Live ‘Piracy Shield’ Data Exposed By New Platform Reveals Akamai IP Blocking

Home > Anti-Piracy > Site Blocking >

Following at least two major blocking blunders at Italy's Piracy Shield system that were initially denied, it was hoped that authorities would take the opportunity to be more transparent. While that has failed to emerge, live data from the Piracy Shield platform is now being made available via an unofficial third-party service. That has revealed yet more blocking blunders, this time involving Akamai IPs.

Logo piracy shieldAfter initially denying that Italy’s new Piracy Shield anti-piracy platform had been responsible for any over-blocking, last week telecoms regulator AGCOM conceded that an IP address belonging to Cloudflare had been blocked in error.

While that might be considered progress of sorts, the incident was downplayed as minor on the basis it was rectified a few hours later. No consolation for the many Cloudflare customers affected, of course, but that particular problem isn’t going away. Cloudflare is encouraging its customers to file complaints to draw attention to the perils of widespread blocking measures.

Yet despite calls for more transparency, not to mention an obvious need, AGCOM is still not reporting the IP addresses subjected to blocking, instead preferring to report the volume of IP addresses blocked instead. While the latter is not unimportant information, only the former can shine light on cases where IP addresses are blocked in error. Or when IP addresses are blocked despite the legal provision that prohibits blocking when IPs are not exclusively used for piracy.

New Third-Party Service Imposes Transparency

Official providers of all types of content have understood for some time that if they don’t meet demand, someone else will do it for them. After calls for transparency appeared to fall on deaf ears, transparency has been imposed on the Piracy Shield system thanks to a new, unofficial third-party system: Piracy Shield Search.

The most important feature of the service is the ability to enter an IP address or a fully qualified domain name (FQDN) to find out whether they’re on the Piracy Shield system.


The image below consists of an original blocking order (translated from Italian) issued in response to a blocking application by Sky Italia. To protect Sky’s broadcasting rights for FIM MotoGP World Championship and the Motul FIM Superbike World Championship, the domain was added to the Piracy Shield system.


The response from Piracy Shield Search added by us directly underneath the relevant section in the application confirms that the domain was indeed placed on the blocklist. The response also provides the time the rightsholder or its representative added the ticket to the system, which acts as the instruction for ISPs to go ahead and start blocking.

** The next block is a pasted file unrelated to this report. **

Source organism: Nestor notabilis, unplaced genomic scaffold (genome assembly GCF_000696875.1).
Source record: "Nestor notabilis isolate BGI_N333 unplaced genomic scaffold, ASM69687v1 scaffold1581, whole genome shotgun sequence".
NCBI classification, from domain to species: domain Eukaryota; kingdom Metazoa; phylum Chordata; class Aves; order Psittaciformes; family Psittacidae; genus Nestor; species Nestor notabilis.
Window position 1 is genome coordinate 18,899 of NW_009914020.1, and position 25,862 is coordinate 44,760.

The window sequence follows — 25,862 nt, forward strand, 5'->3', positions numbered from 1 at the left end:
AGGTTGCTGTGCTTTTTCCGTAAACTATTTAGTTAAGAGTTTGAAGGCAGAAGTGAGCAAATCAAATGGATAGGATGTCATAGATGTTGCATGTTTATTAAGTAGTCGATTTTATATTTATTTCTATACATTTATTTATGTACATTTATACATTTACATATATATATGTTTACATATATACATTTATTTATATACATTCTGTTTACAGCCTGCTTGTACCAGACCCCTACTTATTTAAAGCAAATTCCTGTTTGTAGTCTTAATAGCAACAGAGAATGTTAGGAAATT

Rightsholder Tickets and Top AS By IP Address

The Piracy Shield Search system shows data relating to currently active blocking, not the total number of requests made or IP addresses/domains blocked to date.

In the image below we can see that 662 rightsholder tickets are currently live, and together they target 2,849 IPv4 IP addresses, zero IPv6 IP addresses, and 6,601 fully qualified domain names. The panel on the right shows the top AS (autonomous systems) ranked by the total number of IP addresses allocated to the AS that are currently subject to blocking.

tickets-ip blocks

The ticket panel on the left shows that the system deployed in Italy operates similarly to the blocking system operated in the UK.

Much is made in the media about the requirement to block IP addresses and domains within 30 minutes, possibly to imply that blocking takes place mostly during live matches. However, the two items at the top of the list show that IP addresses and domains are typically added in bulk, long after matches finish or, alternatively, long before they actually start.

Tickets Reveal More Blocking Blunders

The people behind Piracy Shield Search have decided to partially redact IP addresses requested for blocking in rightsholder tickets. Since the search facility on the front page responds to requests for specific IP addresses, there’s no need to expose the IP addresses in full here.

However, since the names of the hosts are displayed in full, it’s possible to determine whether the IP addresses that appear on the left are likely to be operated by CDN companies. More importantly, there may also be enough information to determine whether multiple services potentially share the IP address.


In a post to X, developer and researcher Matteo Contrini confirms what many people had suspected; Cloudflare isn’t the only major CDN provider whose IP addresses have ended up on the Piracy Shield system.

akamai piracy shield blocks

“The platform #PiracyShield is blocking 15 Akamai IP addresses! Not only Cloudflare but also the largest CDN in the world…,” Contrini notes.

The data suggests that transparency is a double-edged sword. Without transparency, there’s no scrutiny, and no specific fuel for criticism. When transparency exists, whether voluntarily or by imposition, scrutiny ensures that criticism can be backed up by data provided by the system itself.

What transparency offers that opacity never does, however, is a powerful incentive to do better. Whether the addition of these IP addresses is due to blunder after uncorrected blunder isn’t clear, but the alternative is unquestionably much worse.


Popular Posts
From 2 Years ago…